Captivating your reader’s attention and submerging them deep inside the story world is one of the universal goals for writing hooks. We want our readers to experience the heart hammering, gasping for breath, sitting at their seat’s edge wondering how in the midnight sky their beloved character is going to escape an impossible conundrum.
And to do that, we have to reel them. We need our hooks the same way fishermen need hooks. And of course, our readers will enjoy the experience infinitely better than the fish.
Writing Hooks Overview
Hooks, also known as narrative hooks, are a literary technique used to grab the reader’s attention and draw them into the story. It’s a rather broad and simplistic definition for a crucial element that determines whether your reader continues to read or not. They are used to create interest, intrigue and/or suspense, along with story questions that will arise in your reader’s mind and they’ll have to flip pages to get answers.
Keep in mind, questions open the mind and answers close the mind, meaning you’ll want to sprinkle these hooks in and deny your reader a convenient spot to close your book. And, there’s a sweet spot where the reader is curious and wants to know more versus having him or her become frustrated because 1) story promises look like they won’t be kept or 2) the reader is confused.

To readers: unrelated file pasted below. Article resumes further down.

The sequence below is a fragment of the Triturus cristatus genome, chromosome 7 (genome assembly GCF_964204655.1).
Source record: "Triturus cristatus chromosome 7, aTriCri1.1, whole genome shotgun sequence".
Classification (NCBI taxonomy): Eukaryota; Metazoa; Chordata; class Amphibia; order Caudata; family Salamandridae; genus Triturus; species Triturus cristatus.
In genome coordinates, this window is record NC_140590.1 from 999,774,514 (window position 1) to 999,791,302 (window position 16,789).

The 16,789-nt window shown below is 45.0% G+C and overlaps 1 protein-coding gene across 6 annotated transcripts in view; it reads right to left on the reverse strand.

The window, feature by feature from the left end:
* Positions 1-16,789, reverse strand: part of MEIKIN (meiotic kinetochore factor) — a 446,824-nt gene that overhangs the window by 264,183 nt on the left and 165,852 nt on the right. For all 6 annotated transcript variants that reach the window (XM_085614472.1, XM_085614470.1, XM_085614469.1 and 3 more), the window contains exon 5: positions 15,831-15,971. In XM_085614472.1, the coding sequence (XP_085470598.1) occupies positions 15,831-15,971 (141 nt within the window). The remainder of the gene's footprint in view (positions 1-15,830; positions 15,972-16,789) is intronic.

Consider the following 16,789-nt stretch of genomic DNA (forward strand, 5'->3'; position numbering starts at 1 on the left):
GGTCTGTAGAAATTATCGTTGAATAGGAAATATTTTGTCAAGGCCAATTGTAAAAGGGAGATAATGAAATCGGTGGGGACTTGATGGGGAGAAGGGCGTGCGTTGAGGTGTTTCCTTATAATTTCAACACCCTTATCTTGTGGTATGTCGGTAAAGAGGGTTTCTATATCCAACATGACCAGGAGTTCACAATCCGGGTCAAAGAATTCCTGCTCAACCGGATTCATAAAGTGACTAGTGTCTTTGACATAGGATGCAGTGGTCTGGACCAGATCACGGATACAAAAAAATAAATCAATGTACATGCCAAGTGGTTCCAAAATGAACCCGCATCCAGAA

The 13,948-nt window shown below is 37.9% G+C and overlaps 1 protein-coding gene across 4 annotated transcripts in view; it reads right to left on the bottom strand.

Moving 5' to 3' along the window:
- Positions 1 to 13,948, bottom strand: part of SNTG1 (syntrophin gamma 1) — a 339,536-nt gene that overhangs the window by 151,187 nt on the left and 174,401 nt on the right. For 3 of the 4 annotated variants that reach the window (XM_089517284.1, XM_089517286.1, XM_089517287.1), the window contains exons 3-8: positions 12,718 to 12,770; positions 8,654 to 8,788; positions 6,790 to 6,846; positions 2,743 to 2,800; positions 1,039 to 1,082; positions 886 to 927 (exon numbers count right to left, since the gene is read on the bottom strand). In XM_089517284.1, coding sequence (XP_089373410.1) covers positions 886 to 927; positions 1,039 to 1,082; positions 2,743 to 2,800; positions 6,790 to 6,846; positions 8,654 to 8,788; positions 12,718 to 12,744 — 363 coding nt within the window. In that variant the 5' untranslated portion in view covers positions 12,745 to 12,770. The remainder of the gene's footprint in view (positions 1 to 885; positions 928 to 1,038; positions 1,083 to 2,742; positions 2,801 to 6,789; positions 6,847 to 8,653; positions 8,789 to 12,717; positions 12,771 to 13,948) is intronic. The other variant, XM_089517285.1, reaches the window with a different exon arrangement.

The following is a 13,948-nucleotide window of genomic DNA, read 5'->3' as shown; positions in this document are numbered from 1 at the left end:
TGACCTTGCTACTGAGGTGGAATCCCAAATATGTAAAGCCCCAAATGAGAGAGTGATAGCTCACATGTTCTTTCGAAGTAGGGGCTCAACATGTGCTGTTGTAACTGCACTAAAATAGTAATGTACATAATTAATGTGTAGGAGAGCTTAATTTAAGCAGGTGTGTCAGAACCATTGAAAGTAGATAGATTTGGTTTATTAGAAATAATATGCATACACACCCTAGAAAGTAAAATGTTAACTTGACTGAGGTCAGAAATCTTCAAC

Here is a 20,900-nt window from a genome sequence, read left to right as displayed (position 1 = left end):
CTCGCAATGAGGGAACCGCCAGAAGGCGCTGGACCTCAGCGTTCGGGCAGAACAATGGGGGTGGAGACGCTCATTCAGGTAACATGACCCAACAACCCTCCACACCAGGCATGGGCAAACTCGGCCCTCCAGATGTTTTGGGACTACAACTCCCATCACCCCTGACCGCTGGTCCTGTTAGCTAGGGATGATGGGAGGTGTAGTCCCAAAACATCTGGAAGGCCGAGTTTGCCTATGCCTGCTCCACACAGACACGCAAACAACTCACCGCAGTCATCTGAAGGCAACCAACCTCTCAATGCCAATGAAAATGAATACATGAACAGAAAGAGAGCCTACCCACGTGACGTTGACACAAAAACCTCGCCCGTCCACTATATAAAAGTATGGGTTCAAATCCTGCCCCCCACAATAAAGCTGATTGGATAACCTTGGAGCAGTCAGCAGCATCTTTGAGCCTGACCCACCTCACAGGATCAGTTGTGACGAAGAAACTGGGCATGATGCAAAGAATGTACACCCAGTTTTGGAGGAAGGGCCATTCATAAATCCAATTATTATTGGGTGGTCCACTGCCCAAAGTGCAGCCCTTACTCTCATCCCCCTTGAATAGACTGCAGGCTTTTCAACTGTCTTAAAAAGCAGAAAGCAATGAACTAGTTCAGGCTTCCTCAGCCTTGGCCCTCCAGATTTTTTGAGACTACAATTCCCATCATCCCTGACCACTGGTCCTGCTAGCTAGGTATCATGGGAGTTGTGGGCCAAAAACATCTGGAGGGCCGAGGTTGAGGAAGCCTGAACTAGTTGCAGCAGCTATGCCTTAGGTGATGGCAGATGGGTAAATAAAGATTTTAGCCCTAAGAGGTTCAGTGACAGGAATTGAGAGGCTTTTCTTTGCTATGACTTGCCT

Also, as one of Apex’s own, Day Leitao, said during her HOOK THEM OR LOSE THEM Strategy Zoom, “Having many things happen quickly is not going to make your book hookier. The reader needs to connect with the characters to care about the plot.”
Hooks are an important element in storytelling and Apexers recently were treated to WRITING ACTIVE HOOKS. How Many Hooks Are Enough with USA Today Bestseller Mary Buckham, author of Writing Active Hooks: The Complete How-to Guide. Besides going through what a hook is, Buckham went over the 10 most common (universal) hooks. Why they’re so widely used, and where to place them for most effectively for your genre and your audience.
Some of these hooks she covered included: Action/Danger, Overpowering Emotions, Unique Character, and Questions Raised.
Master Storyteller David Farland also had things to say about hooks. In his Writing Enchanting Prose course, he said, “Every story [has] a basic theme, a plot, and some elements of what I call “treatment”—your own personal writing style and take. So your hooks are based around a few common elements.” His list of hook types includes Setting, Character, Thematic, Conflict, and more.
Deep-dive into Hook Types